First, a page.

APUS: a new way of benchmarking

Using industry benchmarks and full disclosure of testing methods is important, as it allows other people to verify your numbers. Therefore we have included a benchmark that everyone can verify (3DS Max architecture rendering). However, testing with real heavy duty applications is so much more interesting. These are the applications that are running in the datacenters, not SPECjbb or TPC. People really care about the performance, as when the applications start to crawl, it affects their work and business. Therefore, let me introduce you to our completely new way of benchmarking with our unique software, called APUS.

As many of our loyal readers know, quite a few of the IT-based articles are based on a close collaboration with the server lab of the College University of West-Flanders. While the academic server research is beyond the scope of this article, the main advantage is that we get the opportunity to work with IT firms which develop rather interesting server applications.

Of course testing these applications is rather complex: how can you recreate the most intensive parts of the real world use of an application and get at the same time a very repeatable and reliable real world benchmark? The answer lies in software developed at the same university called APUS. APUS (or Application Unique Stress-testing) allows us to use the logs of real world applications and turn them into a repeatable benchmark. The application is able to read the logs of almost every popular relational Database (DB2, Oracle, Sybase, MySQL, SQL server, PostGreSQL...) and web applications out there.

We are also working on "special protocols" so we can also use this benchmarking method for other socket applications. A highly tuned threading system allows us to simulate a few thousand users (and more) on one dual core portable. Complex setups with tens of clients are not necessary at all.


There is more: thanks to the hard work of Leandro, Ben, Brecht, and Dieter, APUS is much more than the typical stress tests you can find all over the web. It integrates:
  • the monitoring of many important client parameters
  • and server parameters
  • performance measurements
  • and is able to capture the corresponding power consumption in real time, making use of the EXTECH 380801
Integrating client monitoring with performance measurements allows us to detect when our client CPU or network is becoming the bottleneck. Server monitoring, possible on both Linux and Windows platforms, shows us what has been happening on the server during a particular benchmark session.

You may expect us to test with several real world applications in the future, but for now, let me introduce you to our first "as real world as it can get" application: MCS eFMS.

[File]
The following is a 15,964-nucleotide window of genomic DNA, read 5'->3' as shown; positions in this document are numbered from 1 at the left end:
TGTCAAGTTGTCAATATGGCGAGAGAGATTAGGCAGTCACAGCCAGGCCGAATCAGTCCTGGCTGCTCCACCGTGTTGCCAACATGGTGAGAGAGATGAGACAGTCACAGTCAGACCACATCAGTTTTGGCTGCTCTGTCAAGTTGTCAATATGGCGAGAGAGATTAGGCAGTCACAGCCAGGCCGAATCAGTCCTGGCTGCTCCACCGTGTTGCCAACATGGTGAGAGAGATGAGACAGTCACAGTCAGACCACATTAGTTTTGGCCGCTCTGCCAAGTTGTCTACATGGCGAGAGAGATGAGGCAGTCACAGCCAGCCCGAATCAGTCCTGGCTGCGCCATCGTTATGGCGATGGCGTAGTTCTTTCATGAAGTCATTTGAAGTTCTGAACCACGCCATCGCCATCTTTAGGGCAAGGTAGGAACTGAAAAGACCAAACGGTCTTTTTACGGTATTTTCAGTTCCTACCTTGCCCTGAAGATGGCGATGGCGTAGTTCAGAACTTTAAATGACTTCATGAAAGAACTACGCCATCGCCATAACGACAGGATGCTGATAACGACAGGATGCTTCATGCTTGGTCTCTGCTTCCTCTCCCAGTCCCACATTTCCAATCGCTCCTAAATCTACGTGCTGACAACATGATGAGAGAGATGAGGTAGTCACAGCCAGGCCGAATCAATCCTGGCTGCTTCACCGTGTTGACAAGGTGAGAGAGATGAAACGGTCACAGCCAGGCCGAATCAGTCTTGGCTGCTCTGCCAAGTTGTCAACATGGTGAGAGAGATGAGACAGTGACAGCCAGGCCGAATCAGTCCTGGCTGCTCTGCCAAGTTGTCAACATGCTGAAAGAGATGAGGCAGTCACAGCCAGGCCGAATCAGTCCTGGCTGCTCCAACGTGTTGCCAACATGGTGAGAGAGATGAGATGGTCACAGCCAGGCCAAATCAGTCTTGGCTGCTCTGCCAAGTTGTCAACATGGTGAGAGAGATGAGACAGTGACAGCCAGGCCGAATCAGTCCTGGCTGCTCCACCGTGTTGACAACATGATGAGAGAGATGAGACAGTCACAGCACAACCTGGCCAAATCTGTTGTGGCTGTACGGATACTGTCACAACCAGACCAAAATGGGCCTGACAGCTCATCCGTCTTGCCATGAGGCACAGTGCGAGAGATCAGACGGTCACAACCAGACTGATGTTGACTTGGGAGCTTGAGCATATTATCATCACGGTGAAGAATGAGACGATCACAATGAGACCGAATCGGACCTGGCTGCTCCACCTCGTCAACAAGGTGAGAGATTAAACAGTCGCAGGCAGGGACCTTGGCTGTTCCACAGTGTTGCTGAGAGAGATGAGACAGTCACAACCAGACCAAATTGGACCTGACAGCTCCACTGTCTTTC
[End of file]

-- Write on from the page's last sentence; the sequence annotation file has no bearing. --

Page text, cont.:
MCS eFMS software suite

One of the very interesting and more processing intensive applications that we encountered was developed by MCS. The MCS Enterprise Facility Management Solutions (MCS eFMS) is a state-of-the-art Facility Management Information System (FMIS). It includes applications such as space management (buildings), asset management (furniture, IT equipment, etc.), helpdesk, cable management, maintenance, meeting room reservations, financial management, reporting, and many more. MCS eFMS stores all information in a central Oracle database.

MCS eFMS integrates space management, meeting room reservations and much more
Click to enlarge

What makes the application interesting to us as IT researchers is the integration of three key technologies:
  • A web-based front end (IIS + PHP)
  • Integrated CAD drawings
  • Gets its information from a rather complex, ERP-like Oracle database.
The application allows users to view unfoldable location trees that display all buildings, floors, rooms, etc. including detailed floor maps. It can also provide an overview of all available meeting rooms and bookings. In practice, MCS eFMS is one of the most demanding web applications we have encountered so far.

It uses the following software:
  • Microsoft IIS 6.0 (Windows 2003 Server Standard Edition R2)
  • PHP 4.4.0
  • FastCGI
  • Oracle 9.2
The next version of MCS eFMS works with PHP 5 and Oracle 10. MCS eFMS is used daily by large international companies such as Siemens, Ernst & Young, ISS, and PricewaterhouseCoopers, which makes testing this application even more attractive. We used the specially developed APUS (Application Unique Stress-testing) software, developed by our own lab to analyze the logs we got from MCS and turn these logs into a demanding stress test. The result is a benchmark which closely models the way users access MCS web servers around the world.

The client, database server, and web server are connected via the same D-link Gigabit Switch. All cable connections worked at 1 Gbit/s full duplex


The only difference is that the hundreds of simulated users access the web server over one Gigabit Ethernet connection, while in the real world people access the MCS web applications over internal LANs as well over different WAN connections. As some of the pages easily take 400 to 800 ms (and higher under heavy load!) between receiving and sending the request, the few milliseconds that a good internet connection adds will not be significant.

MCS received a detailed and accurate model of how the web server and the clients react under different loads, large user groups or heavy pages, which enables them to optimize the MCS eFMS suite even more. Let us see the most interesting results of that report.

Test Setup and Configuration Network Load Balancing
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  • JohanAnandtech - Monday, May 28, 2007 - link

    Those DIMM slots are empty :-) Reply
  • yacoub - Monday, May 28, 2007 - link